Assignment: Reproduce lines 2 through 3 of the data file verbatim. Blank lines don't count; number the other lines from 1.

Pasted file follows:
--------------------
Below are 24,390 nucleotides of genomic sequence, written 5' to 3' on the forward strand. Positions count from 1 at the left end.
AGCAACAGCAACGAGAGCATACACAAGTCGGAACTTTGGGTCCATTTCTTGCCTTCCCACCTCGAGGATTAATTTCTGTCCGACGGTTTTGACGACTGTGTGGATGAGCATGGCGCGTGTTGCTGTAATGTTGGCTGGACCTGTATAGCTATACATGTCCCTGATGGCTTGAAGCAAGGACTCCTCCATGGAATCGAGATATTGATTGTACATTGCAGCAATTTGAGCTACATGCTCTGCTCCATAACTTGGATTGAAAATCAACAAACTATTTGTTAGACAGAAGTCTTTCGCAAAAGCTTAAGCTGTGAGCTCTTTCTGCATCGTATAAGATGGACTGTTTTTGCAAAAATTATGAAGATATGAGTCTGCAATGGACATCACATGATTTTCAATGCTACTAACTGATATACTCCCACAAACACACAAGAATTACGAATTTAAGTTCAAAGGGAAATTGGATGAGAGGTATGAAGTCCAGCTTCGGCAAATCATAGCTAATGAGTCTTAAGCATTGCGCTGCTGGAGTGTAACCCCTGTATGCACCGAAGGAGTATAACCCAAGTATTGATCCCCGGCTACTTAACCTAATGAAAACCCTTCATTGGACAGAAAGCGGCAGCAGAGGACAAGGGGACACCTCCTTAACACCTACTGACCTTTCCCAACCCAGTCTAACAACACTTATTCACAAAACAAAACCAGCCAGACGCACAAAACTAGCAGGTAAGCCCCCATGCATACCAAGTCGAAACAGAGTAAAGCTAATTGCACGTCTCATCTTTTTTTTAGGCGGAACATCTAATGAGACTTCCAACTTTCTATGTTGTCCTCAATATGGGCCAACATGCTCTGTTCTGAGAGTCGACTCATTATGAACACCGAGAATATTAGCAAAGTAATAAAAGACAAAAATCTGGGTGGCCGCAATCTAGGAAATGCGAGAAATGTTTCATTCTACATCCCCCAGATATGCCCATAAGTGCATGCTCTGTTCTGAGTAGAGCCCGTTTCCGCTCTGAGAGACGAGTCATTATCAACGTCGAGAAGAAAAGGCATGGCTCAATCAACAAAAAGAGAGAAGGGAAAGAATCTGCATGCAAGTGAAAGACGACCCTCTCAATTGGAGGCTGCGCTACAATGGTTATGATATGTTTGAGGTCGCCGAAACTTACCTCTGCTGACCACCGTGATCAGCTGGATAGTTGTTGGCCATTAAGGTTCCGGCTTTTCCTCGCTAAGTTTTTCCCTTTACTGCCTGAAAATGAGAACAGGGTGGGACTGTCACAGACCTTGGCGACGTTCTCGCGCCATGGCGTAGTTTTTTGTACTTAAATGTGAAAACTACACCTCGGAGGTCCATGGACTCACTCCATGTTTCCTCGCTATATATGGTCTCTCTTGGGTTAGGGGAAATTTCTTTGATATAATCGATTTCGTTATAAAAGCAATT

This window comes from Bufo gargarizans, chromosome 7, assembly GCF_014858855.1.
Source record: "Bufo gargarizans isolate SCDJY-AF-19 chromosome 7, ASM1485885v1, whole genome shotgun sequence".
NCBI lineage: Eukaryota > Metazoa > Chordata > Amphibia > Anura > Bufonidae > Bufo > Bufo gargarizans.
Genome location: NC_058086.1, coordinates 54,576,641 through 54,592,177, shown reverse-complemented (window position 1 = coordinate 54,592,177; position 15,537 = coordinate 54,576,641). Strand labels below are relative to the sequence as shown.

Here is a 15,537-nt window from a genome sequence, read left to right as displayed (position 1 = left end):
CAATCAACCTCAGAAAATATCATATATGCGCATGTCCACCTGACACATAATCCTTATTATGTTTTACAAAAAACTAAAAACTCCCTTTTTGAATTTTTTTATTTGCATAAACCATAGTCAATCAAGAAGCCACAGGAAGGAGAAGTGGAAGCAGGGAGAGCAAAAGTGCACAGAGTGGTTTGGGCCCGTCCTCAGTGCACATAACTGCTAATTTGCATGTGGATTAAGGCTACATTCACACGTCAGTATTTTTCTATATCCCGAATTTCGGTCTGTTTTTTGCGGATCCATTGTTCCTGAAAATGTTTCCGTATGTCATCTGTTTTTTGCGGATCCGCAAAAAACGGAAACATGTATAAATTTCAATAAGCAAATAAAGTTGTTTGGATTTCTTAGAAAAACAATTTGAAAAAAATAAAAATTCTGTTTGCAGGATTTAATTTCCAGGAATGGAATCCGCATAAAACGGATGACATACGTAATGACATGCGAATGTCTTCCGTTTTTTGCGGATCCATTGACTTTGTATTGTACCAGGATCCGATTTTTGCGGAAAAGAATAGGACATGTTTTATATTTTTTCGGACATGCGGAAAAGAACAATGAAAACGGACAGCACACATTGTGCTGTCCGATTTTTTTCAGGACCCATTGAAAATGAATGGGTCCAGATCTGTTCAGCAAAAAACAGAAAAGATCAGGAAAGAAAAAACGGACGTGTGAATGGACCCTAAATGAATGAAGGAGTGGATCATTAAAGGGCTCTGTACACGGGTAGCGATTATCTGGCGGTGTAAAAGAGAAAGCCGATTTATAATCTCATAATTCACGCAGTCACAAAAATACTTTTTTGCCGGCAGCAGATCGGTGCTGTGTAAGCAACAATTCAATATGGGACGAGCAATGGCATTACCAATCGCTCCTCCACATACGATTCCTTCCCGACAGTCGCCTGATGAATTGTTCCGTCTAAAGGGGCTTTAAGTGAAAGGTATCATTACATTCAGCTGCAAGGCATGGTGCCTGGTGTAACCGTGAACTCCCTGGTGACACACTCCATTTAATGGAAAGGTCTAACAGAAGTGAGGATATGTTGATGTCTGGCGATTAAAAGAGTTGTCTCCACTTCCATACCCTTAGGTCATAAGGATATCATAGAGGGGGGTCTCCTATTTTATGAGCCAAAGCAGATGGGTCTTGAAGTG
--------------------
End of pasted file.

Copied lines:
AGCAACAGCAACGAGAGCATACACAAGTCGGAACTTTGGGTCCATTTCTTGCCTTCCCACCTCGAGGATTAATTTCTGTCCGACGGTTTTGACGACTGTGTGGATGAGCATGGCGCGTGTTGCTGTAATGTTGGCTGGACCTGTATAGCTATACATGTCCCTGATGGCTTGAAGCAAGGACTCCTCCATGGAATCGAGATATTGATTGTACATTGCAGCAATTTGAGCTACATGCTCTGCTCCATAACTTGGATTGAAAATCAACAAACTATTTGTTAGACAGAAGTCTTTCGCAAAAGCTTAAGCTGTGAGCTCTTTCTGCATCGTATAAGATGGACTGTTTTTGCAAAAATTATGAAGATATGAGTCTGCAATGGACATCACATGATTTTCAATGCTACTAACTGATATACTCCCACAAACACACAAGAATTACGAATTTAAGTTCAAAGGGAAATTGGATGAGAGGTATGAAGTCCAGCTTCGGCAAATCATAGCTAATGAGTCTTAAGCATTGCGCTGCTGGAGTGTAACCCCTGTATGCACCGAAGGAGTATAACCCAAGTATTGATCCCCGGCTACTTAACCTAATGAAAACCCTTCATTGGACAGAAAGCGGCAGCAGAGGACAAGGGGACACCTCCTTAACACCTACTGACCTTTCCCAACCCAGTCTAACAACACTTATTCACAAAACAAAACCAGCCAGACGCACAAAACTAGCAGGTAAGCCCCCATGCATACCAAGTCGAAACAGAGTAAAGCTAATTGCACGTCTCATCTTTTTTTTAGGCGGAACATCTAATGAGACTTCCAACTTTCTATGTTGTCCTCAATATGGGCCAACATGCTCTGTTCTGAGAGTCGACTCATTATGAACACCGAGAATATTAGCAAAGTAATAAAAGACAAAAATCTGGGTGGCCGCAATCTAGGAAATGCGAGAAATGTTTCATTCTACATCCCCCAGATATGCCCATAAGTGCATGCTCTGTTCTGAGTAGAGCCCGTTTCCGCTCTGAGAGACGAGTCATTATCAACGTCGAGAAGAAAAGGCATGGCTCAATCAACAAAAAGAGAGAAGGGAAAGAATCTGCATGCAAGTGAAAGACGACCCTCTCAATTGGAGGCTGCGCTACAATGGTTATGATATGTTTGAGGTCGCCGAAACTTACCTCTGCTGACCACCGTGATCAGCTGGATAGTTGTTGGCCATTAAGGTTCCGGCTTTTCCTCGCTAAGTTTTTCCCTTTACTGCCTGAAAATGAGAACAGGGTGGGACTGTCACAGACCTTGGCGACGTTCTCGCGCCATGGCGTAGTTTTTTGTACTTAAATGTGAAAACTACACCTCGGAGGTCCATGGACTCACTCCATGTTTCCTCGCTATATATGGTCTCTCTTGGGTTAGGGGAAATTTCTTTGATATAATCGATTTCGTTATAAAAGCAATT

This window comes from Bufo gargarizans, chromosome 7, assembly GCF_014858855.1.